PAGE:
Volume 94, Issue 80

Wednesday, February 14, 2001


NEWS

Presidential voting demands answers

Change of fortune for Napster

Online learning focus of new fed committee

Dyer predicts democratic China in 10 years

Students shocked by high hydro bills

Briefs

Couch potatoes get no respect: study

Students say credit is no good

School dress code could be the norm

His Royal Mintiness

Students say credit is no good

By Nicole Godin
Gazette Staff

The Saskatchewan provincial government is offering post-secondary graduates a one time credit when filing their provincial income tax claims, but student groups are skeptical of the program's benefits.

Students who have graduated from a post-secondary institution and who are working in the province, are eligible to claim a tax credit of $350, said Neil Yates, Saskatchewan's Deputy Minister of Post-Secondary Education.

Although this credit benefits graduating students in the province, Chris Shauf, the University of Regina's University Student Union president, said he doubts the tax credit will help the province keep graduates from leaving.

"It will not be a factor for [graduating students] to remain in the province," he said. "Other provinces offer more [tax and financial] incentives."

Mark Cooper, the Saskatchewan national executive representative of the Canadian Federation of Students, said he agreed with Shauf's criticism. "The tax credit doesn't address the real concerns of students," he said.

Yates said while the tax cut is a step in the right direction, it will not solve all student problems. "The intention of the government is to offer a tax credit as a reward for students who graduate and stay in the province to work. It isn't a magic bullet, just one more thing for the students to think about once they graduate."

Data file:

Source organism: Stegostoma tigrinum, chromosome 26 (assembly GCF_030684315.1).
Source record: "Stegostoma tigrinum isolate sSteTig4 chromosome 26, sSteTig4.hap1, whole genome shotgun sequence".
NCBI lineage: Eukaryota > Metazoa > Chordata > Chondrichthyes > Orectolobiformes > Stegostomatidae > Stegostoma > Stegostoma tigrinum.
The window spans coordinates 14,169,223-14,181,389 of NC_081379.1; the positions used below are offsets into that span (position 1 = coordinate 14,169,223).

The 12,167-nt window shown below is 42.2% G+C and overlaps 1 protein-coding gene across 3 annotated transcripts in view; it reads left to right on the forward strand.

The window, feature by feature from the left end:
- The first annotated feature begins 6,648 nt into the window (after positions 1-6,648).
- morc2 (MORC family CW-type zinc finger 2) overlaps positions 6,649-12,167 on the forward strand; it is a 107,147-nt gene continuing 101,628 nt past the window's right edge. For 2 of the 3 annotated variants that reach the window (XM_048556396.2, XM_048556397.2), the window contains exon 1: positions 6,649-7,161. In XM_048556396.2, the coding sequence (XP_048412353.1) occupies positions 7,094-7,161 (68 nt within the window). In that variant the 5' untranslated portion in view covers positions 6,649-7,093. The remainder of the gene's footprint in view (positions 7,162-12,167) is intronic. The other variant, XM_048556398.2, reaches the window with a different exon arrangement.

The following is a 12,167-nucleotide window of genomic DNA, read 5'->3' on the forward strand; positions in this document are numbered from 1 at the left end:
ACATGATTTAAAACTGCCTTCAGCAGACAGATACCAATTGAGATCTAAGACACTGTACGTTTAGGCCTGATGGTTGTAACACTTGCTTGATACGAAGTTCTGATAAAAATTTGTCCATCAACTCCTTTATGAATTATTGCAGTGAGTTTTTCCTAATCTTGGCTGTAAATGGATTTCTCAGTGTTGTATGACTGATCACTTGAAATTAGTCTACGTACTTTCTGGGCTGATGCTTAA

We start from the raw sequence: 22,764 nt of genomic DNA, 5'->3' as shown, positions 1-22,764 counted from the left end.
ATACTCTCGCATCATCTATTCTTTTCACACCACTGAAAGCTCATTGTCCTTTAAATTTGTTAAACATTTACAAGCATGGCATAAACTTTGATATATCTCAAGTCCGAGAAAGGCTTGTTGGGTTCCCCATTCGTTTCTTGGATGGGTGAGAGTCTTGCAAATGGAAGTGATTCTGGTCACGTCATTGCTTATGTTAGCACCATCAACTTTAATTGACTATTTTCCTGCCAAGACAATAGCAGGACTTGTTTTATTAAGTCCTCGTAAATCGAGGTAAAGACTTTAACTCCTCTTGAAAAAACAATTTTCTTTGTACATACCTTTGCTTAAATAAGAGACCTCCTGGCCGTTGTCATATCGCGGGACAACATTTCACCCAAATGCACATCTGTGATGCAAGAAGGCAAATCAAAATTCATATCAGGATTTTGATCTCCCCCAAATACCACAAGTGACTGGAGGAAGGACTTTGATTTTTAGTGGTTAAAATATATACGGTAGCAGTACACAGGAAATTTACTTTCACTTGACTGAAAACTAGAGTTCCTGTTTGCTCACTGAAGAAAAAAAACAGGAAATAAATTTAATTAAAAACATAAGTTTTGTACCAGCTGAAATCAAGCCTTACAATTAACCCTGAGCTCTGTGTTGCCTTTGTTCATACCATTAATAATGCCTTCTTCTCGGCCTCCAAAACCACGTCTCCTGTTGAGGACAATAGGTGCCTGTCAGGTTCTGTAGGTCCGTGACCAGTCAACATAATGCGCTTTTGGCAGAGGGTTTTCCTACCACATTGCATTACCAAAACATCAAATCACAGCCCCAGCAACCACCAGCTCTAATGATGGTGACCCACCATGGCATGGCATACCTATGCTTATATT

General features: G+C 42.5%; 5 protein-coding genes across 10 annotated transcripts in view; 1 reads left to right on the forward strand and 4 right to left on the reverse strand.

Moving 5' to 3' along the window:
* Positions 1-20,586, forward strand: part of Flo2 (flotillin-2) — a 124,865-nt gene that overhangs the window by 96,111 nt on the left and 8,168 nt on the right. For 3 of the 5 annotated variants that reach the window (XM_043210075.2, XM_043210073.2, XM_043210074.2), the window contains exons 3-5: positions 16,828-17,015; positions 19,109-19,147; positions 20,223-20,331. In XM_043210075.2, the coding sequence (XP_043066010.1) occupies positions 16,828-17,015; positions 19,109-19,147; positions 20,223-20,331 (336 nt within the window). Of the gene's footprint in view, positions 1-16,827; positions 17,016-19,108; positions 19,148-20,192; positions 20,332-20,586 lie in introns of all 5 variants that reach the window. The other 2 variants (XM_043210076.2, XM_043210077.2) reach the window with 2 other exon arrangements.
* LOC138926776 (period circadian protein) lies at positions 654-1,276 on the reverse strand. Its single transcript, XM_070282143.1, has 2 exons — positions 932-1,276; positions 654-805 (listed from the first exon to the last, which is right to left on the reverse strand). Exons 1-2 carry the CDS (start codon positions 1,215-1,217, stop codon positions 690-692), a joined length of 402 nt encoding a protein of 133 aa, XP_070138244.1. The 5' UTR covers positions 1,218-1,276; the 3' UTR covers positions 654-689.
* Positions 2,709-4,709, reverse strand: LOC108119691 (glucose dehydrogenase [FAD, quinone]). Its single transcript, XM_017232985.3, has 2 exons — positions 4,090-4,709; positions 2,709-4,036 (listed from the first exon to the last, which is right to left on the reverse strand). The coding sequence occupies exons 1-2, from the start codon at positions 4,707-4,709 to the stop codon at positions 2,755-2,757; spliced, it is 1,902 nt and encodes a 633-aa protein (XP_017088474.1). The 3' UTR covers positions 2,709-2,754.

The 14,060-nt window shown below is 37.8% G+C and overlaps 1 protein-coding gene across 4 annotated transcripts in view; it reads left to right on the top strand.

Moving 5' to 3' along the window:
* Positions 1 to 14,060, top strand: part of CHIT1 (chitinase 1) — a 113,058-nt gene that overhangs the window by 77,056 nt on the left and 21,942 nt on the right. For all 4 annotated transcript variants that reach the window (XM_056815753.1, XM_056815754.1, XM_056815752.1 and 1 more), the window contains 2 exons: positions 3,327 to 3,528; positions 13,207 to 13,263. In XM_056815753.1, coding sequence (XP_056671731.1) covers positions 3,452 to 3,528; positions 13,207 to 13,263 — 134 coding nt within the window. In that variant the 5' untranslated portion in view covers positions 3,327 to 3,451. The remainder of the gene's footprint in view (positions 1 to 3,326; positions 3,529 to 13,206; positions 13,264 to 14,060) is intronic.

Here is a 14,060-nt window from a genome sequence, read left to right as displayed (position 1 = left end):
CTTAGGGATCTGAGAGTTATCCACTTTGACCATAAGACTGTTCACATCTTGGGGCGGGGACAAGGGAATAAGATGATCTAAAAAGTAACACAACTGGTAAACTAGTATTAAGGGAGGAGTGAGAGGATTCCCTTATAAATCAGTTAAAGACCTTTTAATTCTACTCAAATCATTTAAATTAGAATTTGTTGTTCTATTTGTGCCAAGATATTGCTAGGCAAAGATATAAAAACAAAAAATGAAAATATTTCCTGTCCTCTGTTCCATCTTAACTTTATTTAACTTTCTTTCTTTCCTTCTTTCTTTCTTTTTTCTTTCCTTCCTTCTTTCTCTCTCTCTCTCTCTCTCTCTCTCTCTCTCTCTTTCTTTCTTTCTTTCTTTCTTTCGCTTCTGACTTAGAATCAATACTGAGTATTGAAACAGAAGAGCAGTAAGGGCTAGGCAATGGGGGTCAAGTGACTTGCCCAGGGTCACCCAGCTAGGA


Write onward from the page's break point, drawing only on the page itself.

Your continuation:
Cooper said the tax credit program's potential value to students was erased by the government's subsequent cancellation of a six-month interest-free grace period for repayment of student loans.

Shauf said the tax credit was a step forward for government policy, but the elimination of the grace period represented multiple steps backward.

"The repeal adds to the burden of students," Cooper said. "It is another example of the government off-loading their financial burdens on the back of students."

But Yates said the rationale for removing the grace period was to put the province in step with the rest of Canada.

"The re-adjustment of the student loan program was to align the province to the federal student loan period," he said. "The deferment of loan and any accrued interest payments remains a student option."

Richard Truscott, Saskatchewan director of the Canadian Taxpayer's Federation, said he felt new tax credits can create needless complications.

"The problem with creating new tax credits is that it affects other government programs. It would be much simpler to raise the personal exemption level for students. This would help allow people to keep their income in their pockets."




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